Although it has been a while, I can vividly remember my very first day as a teacher. I was assigned to a class of 21 first graders who may have been as nervous as I was that September morning. I remember looking out into their forgiving faces, as I tried to check off items on my laundry list of necessary first-day matters. We were halfway through the morning, when I remembered that school was about the joy of learning. I taught them a silly song about colors and read them one of my favorite stories. I don’t know who learned more that year, me or those 6-year-olds.
Teach Procedures and Rules
- Through the years, I learned how important that first day is in setting the stage for the rest of the year. I learned to be clear about important classroom procedures and establish them right away. You’ll want to teach, practice, and reinforce your chosen procedures until they become routine. What you do those first days can make (or break) your year. If you spend time going over routines in the beginning, you will reap the benefits all year long. Having said that, don’t spend the whole first day going over every single classroom procedure. Choose the most important ones and introduce the others as they come up.
- Classroom rules can be simplified. Words like safety, kindness, respect, and responsibility get the point across. A class discussion or role play will help students see how these words will look in their classroom and school.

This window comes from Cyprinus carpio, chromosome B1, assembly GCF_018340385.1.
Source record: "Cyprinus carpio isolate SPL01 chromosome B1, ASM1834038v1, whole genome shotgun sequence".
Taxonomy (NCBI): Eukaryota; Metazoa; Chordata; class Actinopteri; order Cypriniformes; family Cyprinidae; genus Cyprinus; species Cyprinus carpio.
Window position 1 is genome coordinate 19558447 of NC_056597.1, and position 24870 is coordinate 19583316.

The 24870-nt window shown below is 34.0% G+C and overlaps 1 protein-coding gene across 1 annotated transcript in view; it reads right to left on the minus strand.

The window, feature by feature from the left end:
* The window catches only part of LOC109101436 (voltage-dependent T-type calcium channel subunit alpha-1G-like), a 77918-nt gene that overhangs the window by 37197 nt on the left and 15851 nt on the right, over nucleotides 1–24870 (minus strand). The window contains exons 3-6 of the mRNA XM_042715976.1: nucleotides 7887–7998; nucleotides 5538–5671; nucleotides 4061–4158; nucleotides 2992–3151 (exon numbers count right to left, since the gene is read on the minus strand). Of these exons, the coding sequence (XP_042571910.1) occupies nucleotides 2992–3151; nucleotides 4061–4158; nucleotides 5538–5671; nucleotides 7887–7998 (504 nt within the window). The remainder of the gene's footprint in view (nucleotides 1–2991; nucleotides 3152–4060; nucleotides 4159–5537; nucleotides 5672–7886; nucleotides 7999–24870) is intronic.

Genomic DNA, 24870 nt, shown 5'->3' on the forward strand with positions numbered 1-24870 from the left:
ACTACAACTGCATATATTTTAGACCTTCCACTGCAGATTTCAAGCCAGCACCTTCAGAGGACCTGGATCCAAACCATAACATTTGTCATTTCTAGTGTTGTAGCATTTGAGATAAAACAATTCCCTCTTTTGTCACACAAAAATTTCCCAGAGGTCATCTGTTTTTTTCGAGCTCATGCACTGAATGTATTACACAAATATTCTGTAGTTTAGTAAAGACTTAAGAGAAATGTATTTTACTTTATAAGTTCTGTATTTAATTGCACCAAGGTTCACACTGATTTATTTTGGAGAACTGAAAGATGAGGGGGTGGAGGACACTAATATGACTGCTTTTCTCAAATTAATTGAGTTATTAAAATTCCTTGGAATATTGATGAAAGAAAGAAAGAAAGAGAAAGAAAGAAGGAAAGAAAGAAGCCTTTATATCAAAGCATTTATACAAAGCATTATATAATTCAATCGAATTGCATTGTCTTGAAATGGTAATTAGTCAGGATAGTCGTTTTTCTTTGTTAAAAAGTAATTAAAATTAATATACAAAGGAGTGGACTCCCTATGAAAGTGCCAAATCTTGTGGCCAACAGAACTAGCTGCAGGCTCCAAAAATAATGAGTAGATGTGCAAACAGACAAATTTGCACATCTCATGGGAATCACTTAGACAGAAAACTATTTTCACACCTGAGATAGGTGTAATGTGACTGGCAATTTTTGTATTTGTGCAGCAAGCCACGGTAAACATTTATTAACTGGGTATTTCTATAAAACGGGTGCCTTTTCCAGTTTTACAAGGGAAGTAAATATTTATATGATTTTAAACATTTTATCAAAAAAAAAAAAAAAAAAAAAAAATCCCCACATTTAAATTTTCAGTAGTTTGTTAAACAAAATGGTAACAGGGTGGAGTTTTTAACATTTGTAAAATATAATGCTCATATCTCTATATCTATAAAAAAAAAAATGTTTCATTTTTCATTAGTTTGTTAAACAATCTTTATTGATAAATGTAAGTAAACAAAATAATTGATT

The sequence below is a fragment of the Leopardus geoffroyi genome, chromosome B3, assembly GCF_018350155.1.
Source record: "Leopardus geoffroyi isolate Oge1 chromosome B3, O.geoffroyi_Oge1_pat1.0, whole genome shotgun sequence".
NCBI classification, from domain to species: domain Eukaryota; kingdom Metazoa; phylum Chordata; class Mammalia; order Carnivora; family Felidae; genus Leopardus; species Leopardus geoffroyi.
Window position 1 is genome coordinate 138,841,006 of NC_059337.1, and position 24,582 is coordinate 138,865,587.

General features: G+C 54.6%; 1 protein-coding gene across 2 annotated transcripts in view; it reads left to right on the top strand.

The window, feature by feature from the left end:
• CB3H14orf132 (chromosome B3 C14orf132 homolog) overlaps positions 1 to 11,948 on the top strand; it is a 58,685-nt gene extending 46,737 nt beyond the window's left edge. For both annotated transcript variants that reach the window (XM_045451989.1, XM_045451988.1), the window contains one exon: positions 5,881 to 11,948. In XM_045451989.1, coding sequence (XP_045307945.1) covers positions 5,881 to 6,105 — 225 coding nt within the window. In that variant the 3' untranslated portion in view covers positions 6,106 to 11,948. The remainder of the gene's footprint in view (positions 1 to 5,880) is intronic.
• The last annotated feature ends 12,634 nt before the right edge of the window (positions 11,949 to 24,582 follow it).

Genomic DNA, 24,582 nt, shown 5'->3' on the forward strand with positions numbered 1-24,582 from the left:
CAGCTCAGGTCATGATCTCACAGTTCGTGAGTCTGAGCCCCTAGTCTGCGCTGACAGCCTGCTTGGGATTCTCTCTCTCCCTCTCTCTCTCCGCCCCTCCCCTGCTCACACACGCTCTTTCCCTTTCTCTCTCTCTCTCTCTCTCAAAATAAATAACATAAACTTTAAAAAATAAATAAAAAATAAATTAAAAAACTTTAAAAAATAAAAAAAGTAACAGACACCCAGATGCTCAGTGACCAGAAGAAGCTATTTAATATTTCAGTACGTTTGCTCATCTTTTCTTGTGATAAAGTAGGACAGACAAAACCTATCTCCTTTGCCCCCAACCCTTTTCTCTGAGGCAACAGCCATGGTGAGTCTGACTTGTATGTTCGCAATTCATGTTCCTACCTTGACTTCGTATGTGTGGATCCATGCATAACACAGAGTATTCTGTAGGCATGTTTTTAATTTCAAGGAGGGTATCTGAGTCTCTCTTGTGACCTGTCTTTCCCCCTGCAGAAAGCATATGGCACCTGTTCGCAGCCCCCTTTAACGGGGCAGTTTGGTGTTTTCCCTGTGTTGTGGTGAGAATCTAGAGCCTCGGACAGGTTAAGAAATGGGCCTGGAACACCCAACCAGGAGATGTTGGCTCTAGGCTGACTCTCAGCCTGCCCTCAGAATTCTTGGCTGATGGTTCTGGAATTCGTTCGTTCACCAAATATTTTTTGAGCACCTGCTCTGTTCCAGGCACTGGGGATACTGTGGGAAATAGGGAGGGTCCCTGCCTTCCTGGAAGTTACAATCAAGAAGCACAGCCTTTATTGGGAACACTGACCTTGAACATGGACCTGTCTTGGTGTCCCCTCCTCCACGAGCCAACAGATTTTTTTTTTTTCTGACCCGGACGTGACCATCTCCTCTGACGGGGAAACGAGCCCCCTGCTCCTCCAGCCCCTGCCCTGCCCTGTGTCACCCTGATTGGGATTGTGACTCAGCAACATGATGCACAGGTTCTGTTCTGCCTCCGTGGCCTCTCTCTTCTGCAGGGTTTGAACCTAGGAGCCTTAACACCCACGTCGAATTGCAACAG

Begin Building a Community
- The first day is also for getting to know your students and a chance for them to get to know each other and you. Bingo-like worksheets or scavenger hunts (find a classmate who likes camping) help accomplish this task. This link has many icebreaker activities to get students moving. Learn student names on the first day. It makes students feel welcome and important and will facilitate your classroom management.
Read and Write
- Show students you value literacy. Make time for a read aloud and/or for students to explore your classroom library, select a book, and read on their own.
- Ask older students to write a short paragraph telling something they would like you to know about them. Or choose from the Learning Network’s list of narrative and personal writing prompts. As you learn about your students, you will learn about their writing skills, too. Save this work and hand it back at the end of the year, so students (and you) can see their growth.
- Better to have too much planned, than not enough. There’s always tomorrow, and something usually happens to change the best laid plans. Don’t be afraid to go off script, especially if you find yourself doing too much talking. An extra recess never hurt anyone and can give you a chance to observe students in an informal setting.
Enjoy Your Students
Don’t forget to smile, take pictures, and start to enjoy your class. There is only one first day of school. Your students—and you— should go home feeling happy about the day, wanting to come back tomorrow, and excited about the year ahead.